Prof Simon Turner BSc, PhD

George Harrison Professor

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Funded PhD studentship

How plants create a nanoscale highways in their cell membrane

Professor Simon Turner

University of Manchester

Faculty of Biology Medicine and Health

Rapidly changing weather patterns have made the impact of climate change increasingly obvious. Cellulose is the planet’s most abundant bio-polymer and represents our largest resource of renewable feedstock that can be used to make a variety of different bulk products including biofuels, chemicals and biomaterials. It represents the only current viable alternative to products that are at present derived from fossil fuels, particularly oil, and has the potential to replace many of our oil-based products with the ones that are biodegradable and produced with little, or no, net CO2 emissions.

Cellulose is composed of glucose chains bound together to form rigid microfibrils that are essential for all aspects of plant growth.  It is synthesised by a large complex that is driven through the plasma membrane as it extrudes a growing microfibril. Allowing unimpeded movement of the complex is essential to a cell’s ability to accommodate this process while also maintaining plasma membrane integrity. This proposal will test the hypothesis that protein modification organises membrane partitions that are essential for unimpeded movement of the complex.  Understanding this process will improve our ability to alter plant growth and/or utilise cellulose for bioprocessing.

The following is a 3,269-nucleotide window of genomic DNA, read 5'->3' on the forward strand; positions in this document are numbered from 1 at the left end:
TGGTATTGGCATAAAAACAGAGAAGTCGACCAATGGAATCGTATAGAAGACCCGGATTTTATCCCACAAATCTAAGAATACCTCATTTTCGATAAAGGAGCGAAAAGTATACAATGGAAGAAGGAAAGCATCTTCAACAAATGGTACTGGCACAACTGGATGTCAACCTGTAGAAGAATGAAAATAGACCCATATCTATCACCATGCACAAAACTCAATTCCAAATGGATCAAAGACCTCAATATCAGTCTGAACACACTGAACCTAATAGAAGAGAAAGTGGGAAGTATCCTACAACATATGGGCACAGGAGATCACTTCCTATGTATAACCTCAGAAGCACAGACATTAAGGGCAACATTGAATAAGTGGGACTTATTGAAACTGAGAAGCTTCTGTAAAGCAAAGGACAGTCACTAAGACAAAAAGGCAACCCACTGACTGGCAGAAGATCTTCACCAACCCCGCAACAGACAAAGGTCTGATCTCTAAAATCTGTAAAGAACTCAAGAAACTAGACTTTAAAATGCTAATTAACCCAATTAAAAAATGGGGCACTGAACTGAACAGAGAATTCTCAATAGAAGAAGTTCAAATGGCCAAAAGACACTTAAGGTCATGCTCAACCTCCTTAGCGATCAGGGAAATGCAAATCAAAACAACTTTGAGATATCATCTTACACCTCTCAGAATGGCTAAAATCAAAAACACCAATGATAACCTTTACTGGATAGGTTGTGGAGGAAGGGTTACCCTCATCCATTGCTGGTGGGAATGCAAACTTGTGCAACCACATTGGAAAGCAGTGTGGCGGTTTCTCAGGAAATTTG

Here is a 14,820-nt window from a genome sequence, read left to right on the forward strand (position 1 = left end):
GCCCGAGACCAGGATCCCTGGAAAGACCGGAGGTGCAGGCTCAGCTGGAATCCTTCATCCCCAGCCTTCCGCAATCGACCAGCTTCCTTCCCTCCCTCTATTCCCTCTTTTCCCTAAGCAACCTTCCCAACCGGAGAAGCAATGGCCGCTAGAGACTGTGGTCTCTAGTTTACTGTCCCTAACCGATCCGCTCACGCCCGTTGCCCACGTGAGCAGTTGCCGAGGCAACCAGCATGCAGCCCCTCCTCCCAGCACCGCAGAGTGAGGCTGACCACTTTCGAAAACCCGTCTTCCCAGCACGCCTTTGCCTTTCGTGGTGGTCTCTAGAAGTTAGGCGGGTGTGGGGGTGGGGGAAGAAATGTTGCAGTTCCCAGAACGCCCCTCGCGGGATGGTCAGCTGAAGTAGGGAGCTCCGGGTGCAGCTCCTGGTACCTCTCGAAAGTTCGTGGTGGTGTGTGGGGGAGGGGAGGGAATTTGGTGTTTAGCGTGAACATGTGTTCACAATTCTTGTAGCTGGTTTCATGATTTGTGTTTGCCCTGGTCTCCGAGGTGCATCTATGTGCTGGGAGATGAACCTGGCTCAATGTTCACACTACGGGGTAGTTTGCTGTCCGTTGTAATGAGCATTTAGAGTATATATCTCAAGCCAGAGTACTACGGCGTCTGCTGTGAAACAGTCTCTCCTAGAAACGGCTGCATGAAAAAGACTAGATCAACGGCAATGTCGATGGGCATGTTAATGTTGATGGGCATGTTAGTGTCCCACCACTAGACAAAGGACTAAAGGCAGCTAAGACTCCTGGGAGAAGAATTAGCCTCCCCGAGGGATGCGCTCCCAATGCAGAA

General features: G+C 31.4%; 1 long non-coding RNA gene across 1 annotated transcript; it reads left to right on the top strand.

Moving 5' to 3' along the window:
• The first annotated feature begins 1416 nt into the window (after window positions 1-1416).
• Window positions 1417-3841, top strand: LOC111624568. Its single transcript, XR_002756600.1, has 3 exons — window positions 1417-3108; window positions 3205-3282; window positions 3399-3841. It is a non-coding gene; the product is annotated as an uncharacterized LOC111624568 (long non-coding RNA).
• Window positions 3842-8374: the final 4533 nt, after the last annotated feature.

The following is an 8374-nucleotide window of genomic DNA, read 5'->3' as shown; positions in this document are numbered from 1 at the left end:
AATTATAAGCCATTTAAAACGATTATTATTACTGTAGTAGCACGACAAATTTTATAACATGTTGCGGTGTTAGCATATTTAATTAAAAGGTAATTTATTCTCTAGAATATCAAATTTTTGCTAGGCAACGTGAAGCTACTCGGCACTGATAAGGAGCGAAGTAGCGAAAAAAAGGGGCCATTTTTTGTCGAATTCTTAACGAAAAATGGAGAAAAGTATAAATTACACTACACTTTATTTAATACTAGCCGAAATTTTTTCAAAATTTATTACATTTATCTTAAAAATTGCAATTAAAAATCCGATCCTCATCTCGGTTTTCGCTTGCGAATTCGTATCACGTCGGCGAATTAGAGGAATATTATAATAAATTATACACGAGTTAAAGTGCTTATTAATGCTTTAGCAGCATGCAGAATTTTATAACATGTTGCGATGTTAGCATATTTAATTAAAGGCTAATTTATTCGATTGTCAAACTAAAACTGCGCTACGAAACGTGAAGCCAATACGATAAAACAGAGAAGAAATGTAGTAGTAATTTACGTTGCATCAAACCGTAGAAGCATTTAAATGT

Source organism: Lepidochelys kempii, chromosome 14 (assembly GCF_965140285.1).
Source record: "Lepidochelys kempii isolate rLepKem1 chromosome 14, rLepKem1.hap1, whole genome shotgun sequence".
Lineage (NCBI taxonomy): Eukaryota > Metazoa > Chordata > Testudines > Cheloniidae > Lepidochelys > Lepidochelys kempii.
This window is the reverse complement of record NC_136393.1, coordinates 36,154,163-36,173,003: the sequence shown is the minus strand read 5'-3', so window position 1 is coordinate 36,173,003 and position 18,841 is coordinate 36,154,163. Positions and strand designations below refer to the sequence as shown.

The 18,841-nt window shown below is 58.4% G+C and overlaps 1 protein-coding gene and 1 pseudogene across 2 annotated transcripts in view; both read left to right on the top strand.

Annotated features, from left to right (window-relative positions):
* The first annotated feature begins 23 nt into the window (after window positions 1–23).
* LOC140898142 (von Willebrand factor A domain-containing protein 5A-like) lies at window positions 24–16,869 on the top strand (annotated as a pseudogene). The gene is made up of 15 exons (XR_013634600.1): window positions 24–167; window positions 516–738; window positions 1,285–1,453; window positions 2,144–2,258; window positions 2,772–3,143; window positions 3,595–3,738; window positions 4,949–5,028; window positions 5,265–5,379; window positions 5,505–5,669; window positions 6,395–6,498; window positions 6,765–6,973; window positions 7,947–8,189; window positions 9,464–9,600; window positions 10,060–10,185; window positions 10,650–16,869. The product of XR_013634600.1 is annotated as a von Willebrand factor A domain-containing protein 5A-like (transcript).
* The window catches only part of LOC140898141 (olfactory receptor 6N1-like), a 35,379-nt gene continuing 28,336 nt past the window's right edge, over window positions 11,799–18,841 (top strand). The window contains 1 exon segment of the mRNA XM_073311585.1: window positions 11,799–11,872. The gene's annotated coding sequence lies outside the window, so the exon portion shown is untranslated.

The overall project is a multidisciplinary approach that uses molecular genetics, proteomics and live cell imaging to study protein post translational modification and its effect on protein localisation in the membrane. This involves the latest techniques including proximity labelling and use of the most up to date and sensitive mass spectrometers and microscopes to study protein organisation within the cell. The PhD student will work with an experienced research associate also funded on this project, but will be responsible for their own particular objectives.

The project is funded by the Leverhulme Trust and the PhD student is funded for 4 years. The start date is the end of September 2020, but a later start dates may be possible. Further information and informal enquires may be made to Professor Simon Turner (, Application should be made online, further information can be found at

To ensure full consideration application should arrive by August 19th, but applications after this date will be considered if the position is not filled.